Connections: The Flag of Freedom

    The difference between good and evil seemed straightforward when I was a child. Call it what you will: the Judeo-Christian ethical code, the Golden Rule . . .
    As a Jewish kid growing up during World War II, I thought the world had only one set of evil people: the Nazis. I learned to revere those Americans who died in that war, who fought not only for us but for the Jews of Europe. I didn’t ponder the role of Stalin’s army, or where an ally like Stalin might fall in my simplistic good-versus-evil mental filing system; and that the Japanese had attacked Pearl Harbor didn’t figure much in my parents’ or grandparents’ thoughts, much less mine.
    On Monday, Memorial Day, I will again remember those Americans who sacrificed their lives, but my absolutist understanding of good and evil has considerably changed. Although nations do sometimes sway, in mysterious ways, toward one or the other, as an adult, I certainly don’t think any country has a monopoly on either.
    The United States is one of the most religious countries in the developed world. According to Wikipedia, a 2002 study by the Pew Global Attitudes Project found the U.S. to be “the only developed nation . . . where a majority of citizens reported that religion played a ‘very important’ role in their lives, an attitude similar to that found in its neighbors in Latin America.”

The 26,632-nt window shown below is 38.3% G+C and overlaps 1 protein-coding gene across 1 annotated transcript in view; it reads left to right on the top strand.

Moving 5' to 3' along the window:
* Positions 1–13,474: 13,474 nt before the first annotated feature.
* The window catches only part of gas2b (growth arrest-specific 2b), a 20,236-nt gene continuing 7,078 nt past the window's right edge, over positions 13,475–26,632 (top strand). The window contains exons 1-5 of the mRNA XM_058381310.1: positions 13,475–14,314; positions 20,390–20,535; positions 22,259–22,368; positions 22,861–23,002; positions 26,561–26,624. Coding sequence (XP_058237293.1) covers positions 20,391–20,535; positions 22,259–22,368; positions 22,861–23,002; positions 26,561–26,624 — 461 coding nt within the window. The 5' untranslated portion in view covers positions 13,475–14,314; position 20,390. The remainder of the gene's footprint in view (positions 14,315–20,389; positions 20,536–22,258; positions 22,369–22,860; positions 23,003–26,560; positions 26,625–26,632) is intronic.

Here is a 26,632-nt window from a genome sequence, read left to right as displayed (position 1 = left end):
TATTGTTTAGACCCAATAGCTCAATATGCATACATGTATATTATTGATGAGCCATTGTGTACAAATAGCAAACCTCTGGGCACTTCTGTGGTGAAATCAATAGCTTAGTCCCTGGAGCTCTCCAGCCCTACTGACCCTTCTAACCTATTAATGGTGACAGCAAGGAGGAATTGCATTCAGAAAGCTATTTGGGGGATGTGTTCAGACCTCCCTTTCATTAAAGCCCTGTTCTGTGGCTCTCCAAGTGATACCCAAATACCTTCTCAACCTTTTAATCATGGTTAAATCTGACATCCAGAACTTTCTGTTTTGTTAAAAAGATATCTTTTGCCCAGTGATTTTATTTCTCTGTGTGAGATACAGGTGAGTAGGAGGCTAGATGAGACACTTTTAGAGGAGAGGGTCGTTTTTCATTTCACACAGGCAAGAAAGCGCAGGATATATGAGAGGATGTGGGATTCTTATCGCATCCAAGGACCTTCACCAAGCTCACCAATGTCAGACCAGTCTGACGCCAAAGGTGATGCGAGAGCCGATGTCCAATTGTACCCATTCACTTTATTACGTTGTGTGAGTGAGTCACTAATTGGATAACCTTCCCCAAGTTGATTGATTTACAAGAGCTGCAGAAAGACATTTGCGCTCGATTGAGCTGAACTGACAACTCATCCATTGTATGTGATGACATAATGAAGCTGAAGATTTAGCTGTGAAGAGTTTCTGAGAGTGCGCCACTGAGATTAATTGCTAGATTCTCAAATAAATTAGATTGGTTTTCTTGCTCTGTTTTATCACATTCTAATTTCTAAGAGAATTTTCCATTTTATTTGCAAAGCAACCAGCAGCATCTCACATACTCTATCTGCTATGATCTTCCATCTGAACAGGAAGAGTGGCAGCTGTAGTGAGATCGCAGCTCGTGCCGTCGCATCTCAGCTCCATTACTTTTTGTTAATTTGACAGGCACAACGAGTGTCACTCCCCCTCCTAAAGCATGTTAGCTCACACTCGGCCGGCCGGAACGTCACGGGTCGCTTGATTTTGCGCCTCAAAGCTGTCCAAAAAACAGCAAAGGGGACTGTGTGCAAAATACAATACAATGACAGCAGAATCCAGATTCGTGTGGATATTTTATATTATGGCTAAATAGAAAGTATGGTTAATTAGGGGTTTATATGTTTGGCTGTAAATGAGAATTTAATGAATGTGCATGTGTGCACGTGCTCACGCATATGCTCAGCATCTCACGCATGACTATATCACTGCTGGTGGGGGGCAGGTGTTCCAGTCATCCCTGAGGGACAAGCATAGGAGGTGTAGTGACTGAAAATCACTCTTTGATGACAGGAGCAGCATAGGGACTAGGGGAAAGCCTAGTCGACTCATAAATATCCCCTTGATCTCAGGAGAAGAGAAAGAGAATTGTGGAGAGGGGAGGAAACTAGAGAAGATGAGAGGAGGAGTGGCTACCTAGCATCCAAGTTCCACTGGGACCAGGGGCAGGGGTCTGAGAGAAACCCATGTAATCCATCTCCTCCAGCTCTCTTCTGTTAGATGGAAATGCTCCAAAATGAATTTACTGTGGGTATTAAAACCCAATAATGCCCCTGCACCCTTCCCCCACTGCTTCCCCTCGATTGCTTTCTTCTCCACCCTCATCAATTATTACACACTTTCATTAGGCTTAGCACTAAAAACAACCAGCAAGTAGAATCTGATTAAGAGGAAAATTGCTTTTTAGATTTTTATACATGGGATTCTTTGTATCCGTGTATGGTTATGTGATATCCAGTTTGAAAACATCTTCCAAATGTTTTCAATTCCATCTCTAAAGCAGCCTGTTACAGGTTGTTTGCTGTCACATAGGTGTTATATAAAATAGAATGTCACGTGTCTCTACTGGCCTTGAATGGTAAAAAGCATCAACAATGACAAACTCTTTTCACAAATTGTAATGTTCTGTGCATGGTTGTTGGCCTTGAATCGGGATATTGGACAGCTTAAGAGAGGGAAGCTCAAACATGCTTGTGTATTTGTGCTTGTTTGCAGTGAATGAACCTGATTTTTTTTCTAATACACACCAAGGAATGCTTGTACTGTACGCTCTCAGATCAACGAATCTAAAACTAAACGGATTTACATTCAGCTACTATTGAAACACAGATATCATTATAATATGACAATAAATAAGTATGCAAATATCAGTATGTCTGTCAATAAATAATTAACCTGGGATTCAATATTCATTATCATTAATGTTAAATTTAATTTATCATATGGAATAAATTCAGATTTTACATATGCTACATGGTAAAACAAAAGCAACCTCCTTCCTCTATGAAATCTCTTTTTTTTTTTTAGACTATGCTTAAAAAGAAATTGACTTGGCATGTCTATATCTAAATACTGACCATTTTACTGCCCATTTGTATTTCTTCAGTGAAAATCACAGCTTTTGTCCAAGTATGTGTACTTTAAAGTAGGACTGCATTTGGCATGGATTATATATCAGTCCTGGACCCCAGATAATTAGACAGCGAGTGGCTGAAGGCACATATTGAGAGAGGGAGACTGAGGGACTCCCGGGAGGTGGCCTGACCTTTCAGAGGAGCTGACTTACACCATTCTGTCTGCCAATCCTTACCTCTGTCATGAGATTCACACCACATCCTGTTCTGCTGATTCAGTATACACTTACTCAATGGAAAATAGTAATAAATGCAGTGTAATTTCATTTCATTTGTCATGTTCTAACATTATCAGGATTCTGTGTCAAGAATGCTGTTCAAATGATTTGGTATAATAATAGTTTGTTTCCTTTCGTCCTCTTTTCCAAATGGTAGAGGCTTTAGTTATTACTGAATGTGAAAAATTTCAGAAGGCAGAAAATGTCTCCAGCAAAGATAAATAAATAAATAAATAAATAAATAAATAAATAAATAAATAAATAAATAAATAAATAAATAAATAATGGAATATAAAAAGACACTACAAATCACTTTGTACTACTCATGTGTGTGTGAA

With Memorial Day approaching, I have been wondering what American children, these days, are being taught by their religious elders about how to do good in the world. I think about the men and women we have sent to war in Iraq and Afghanistan. And about Abu Ghraib (where a few of those men and women committed acts of humiliation and inhumanity). We know that the violent exigencies of fighting in a war have extreme effects on those who take part, but can they destroy a soldier’s gut understanding of right and wrong?
    The killing of Osama bin Laden on May 1 probably will be heralded in speeches on Memorial Day as a victory against evil. However we personally received the news of his death (relief, jubilation, fear), we should not because of it be tricked into condoning the “harsh” interrogation of alleged Al Qaeda prisoners — waterboarding, for example —  on the theory that torture led to a tip about Bin Laden’s whereabouts.
    We are also apt to praise the Central Intelligence Agency for tracking down Bin Laden. But we should not forget that since 2001 the C.I.A. has hidden and interrogated alleged terrorists in secret prisons from Afghanistan to Thailand and has engaged in what is called “rendition,” sending prisoners to Egypt, Jordan, and Morocco, where human rights activists report torture has been routine.
     A terrible World War II image of Jews crowded into railroad cars on their way to concentration camps came to my mind’s eye when I read recently that in the winter of 2001 “Afghan generals” with whom the U.S. was allied crowded so many captives into metal containers that some died of asphyxiation.
    It is time for the United States to dedicate itself to a document it signed in 1994: the United Nations Convention Against Torture and Other Cruel, Inhuman, or Degrading Treatment or Punishment. To do so would be a true memorial to those Americans who have died for liberty, on American soil, in Europe, and beyond.